Yorktown High 11th-grader Ashley Samay said the Lee book “taught me to see things from others’ points of view.” Yorktown 12th-grader Matthew Bloch said, “It speaks to small-town ideals and racism, which are very important topics.”
The survey, at http://www.renlearn.com/whatkidsarereading, breaks down results by gender and section of the country. Overall, Dr. Seuss’s madly rhyming “Green Eggs and Ham” was the most popular first-grade book. Second-graders preferred Numeroff’s “If You Give a Mouse a Cookie,” which Donovan praised for its humorous take on cause and effect. White’s timeless tale of a girl, a pig and a spider, “Charlotte’s Web,” was the third-grade favorite. Blume, not surprisingly, won over fourth-graders with her “Tales of a Fourth Grade Nothing,” the first of several books about Peter Warren Hatcher and his younger brother, Farley, who prefers to be called “Fudge.”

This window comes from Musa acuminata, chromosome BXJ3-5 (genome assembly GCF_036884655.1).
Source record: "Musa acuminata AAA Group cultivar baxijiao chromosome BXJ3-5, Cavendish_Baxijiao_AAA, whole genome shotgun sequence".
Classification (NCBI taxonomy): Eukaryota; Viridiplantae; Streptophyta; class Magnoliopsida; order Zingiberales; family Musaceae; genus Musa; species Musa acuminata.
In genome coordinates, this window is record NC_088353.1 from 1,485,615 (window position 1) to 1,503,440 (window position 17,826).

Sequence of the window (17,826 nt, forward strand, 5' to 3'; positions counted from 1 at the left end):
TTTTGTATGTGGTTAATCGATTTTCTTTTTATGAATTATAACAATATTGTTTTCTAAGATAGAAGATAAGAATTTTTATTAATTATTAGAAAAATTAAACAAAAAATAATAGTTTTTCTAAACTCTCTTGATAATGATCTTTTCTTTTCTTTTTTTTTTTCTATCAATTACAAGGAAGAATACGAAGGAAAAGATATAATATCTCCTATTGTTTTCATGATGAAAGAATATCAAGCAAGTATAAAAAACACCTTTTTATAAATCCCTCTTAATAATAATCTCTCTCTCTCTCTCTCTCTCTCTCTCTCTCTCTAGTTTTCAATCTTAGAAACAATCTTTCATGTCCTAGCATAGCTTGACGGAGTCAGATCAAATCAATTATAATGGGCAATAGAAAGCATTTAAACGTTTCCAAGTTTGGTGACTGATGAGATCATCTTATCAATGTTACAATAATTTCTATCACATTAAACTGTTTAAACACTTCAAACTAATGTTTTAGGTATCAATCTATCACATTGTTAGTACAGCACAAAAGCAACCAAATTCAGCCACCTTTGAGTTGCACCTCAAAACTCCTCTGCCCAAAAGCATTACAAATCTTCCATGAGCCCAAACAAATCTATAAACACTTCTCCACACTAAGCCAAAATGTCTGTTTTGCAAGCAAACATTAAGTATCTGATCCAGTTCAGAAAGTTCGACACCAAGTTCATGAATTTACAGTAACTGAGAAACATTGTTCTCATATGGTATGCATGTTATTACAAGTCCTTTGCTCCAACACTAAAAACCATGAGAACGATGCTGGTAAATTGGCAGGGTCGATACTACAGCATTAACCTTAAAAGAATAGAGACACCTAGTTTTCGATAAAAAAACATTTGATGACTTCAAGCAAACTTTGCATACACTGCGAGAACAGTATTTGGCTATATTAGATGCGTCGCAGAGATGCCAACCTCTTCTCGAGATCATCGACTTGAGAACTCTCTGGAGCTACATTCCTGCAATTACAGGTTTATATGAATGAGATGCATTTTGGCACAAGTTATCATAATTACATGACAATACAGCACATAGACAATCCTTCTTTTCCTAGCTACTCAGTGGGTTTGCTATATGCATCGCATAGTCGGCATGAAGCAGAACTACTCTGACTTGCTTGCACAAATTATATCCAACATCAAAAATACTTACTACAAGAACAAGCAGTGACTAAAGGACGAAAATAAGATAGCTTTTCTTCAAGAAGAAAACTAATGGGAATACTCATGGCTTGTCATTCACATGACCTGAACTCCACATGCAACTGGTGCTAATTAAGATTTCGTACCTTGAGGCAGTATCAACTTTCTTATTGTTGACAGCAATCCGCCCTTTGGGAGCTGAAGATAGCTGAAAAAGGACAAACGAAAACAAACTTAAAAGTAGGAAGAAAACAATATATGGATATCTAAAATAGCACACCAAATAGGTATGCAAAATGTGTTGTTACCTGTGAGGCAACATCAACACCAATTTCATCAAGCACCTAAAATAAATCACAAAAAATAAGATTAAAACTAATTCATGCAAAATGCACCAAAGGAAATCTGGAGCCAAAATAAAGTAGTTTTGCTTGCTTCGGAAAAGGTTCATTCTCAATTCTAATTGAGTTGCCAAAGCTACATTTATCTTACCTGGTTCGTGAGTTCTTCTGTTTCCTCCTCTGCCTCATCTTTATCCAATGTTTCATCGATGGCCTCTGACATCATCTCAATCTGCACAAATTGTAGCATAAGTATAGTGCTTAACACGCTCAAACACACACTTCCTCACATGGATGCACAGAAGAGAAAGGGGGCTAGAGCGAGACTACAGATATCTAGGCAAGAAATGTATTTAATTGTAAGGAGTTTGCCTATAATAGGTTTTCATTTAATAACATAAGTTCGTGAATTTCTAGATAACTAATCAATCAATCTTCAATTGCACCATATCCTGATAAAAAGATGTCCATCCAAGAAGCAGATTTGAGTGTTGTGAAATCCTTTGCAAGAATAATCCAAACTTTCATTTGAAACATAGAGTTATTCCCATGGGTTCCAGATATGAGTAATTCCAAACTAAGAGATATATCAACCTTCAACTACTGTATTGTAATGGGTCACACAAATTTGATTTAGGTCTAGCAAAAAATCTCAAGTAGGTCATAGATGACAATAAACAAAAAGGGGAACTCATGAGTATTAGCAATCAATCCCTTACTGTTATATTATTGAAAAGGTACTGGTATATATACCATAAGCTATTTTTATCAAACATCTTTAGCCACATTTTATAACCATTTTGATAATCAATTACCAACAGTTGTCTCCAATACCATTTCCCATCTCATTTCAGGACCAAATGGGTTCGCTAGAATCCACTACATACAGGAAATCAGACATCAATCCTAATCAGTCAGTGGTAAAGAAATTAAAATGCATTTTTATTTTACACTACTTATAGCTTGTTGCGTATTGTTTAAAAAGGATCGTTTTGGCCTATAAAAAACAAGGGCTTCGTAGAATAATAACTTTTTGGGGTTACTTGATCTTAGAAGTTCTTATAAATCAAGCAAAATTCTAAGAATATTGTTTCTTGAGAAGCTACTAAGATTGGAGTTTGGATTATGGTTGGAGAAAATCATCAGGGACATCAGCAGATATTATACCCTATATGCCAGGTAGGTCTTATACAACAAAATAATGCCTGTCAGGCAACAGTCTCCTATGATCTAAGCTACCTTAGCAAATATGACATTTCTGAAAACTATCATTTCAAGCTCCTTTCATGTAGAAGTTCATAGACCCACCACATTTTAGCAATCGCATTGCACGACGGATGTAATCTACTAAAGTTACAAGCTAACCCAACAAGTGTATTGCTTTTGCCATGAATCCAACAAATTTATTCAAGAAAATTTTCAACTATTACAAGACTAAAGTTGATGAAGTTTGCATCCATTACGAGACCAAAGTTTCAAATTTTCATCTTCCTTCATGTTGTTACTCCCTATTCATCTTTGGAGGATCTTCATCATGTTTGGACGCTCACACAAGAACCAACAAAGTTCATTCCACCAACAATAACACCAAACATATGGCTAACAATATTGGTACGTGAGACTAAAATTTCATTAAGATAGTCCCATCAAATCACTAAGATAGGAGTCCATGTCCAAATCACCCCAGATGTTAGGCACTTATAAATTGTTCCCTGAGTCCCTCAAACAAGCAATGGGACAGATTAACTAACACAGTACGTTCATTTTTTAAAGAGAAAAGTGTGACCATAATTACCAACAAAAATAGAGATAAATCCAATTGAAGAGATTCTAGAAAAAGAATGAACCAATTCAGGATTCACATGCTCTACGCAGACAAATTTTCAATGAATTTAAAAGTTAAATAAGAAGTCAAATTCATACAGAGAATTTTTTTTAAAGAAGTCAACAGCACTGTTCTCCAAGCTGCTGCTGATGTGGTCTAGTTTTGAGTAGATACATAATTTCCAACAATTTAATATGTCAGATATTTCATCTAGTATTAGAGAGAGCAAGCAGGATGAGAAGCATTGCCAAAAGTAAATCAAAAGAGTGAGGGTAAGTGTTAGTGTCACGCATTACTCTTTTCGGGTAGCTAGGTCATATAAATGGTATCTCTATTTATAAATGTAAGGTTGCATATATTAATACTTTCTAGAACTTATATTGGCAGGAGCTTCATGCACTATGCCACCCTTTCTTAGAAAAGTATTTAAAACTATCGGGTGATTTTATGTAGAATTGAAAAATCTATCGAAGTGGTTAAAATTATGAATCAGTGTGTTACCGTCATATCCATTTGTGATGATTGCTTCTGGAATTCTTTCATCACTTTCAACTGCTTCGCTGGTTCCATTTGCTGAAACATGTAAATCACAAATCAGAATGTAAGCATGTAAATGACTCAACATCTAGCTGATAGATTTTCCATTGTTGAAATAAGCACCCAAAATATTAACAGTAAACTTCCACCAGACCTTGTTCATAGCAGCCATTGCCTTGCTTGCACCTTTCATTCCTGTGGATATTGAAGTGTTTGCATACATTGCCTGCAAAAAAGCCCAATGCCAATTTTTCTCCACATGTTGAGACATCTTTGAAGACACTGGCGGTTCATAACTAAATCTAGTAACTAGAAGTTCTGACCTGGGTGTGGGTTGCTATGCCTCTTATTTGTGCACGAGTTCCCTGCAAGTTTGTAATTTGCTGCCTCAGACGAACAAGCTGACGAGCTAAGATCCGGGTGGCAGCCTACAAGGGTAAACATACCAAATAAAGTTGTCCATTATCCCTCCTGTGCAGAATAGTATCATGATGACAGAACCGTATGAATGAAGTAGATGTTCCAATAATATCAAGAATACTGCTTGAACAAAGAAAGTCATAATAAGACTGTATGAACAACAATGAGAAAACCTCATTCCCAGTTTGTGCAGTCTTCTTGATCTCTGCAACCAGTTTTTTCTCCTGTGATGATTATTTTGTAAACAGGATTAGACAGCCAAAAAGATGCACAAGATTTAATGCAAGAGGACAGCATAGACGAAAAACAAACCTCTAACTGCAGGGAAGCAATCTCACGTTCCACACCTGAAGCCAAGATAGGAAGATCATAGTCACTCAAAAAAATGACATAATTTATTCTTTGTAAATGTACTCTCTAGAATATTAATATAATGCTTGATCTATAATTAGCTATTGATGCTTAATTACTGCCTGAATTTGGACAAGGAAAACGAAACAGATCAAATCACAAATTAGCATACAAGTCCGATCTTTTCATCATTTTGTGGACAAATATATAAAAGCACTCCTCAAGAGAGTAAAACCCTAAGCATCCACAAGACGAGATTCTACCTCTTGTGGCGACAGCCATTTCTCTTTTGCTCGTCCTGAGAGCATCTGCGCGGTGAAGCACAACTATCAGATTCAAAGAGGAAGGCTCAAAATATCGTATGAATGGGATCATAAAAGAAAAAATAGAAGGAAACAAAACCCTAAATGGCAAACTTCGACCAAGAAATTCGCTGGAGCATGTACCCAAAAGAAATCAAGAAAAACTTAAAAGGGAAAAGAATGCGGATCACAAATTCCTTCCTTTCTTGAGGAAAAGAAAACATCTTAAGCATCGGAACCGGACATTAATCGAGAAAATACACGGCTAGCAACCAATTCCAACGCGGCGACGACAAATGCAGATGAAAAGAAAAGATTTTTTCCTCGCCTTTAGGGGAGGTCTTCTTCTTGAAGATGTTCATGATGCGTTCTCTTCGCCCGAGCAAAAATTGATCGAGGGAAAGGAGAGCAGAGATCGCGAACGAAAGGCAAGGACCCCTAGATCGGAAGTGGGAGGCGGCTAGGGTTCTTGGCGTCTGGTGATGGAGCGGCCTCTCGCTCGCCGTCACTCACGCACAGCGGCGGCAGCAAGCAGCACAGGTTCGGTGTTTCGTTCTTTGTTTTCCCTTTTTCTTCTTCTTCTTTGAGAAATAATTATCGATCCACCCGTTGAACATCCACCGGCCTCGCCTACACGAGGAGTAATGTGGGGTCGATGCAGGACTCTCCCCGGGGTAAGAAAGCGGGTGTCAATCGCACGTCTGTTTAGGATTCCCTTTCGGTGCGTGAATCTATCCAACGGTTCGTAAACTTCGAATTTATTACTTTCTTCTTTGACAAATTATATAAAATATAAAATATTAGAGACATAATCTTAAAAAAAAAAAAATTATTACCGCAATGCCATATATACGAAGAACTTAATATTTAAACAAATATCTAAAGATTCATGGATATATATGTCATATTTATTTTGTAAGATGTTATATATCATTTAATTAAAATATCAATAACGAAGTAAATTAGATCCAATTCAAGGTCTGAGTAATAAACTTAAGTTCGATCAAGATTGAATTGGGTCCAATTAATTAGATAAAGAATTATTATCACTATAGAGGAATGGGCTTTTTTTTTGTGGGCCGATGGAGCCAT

Fifth-graders read most often Paterson’s story of two children and a magical forest kingdom, “Bridge to Terabithia.” Sixth-graders preferred “Hatchet,” about a boy stranded in the wilderness, by Paulsen, whom Donovan called “Jack London for kids.” The most-read book among seventh- and eighth-graders was “The Outsiders,” a story of rival gangs in Tulsa published in 1967 when its author, Hinton, was 18 years old.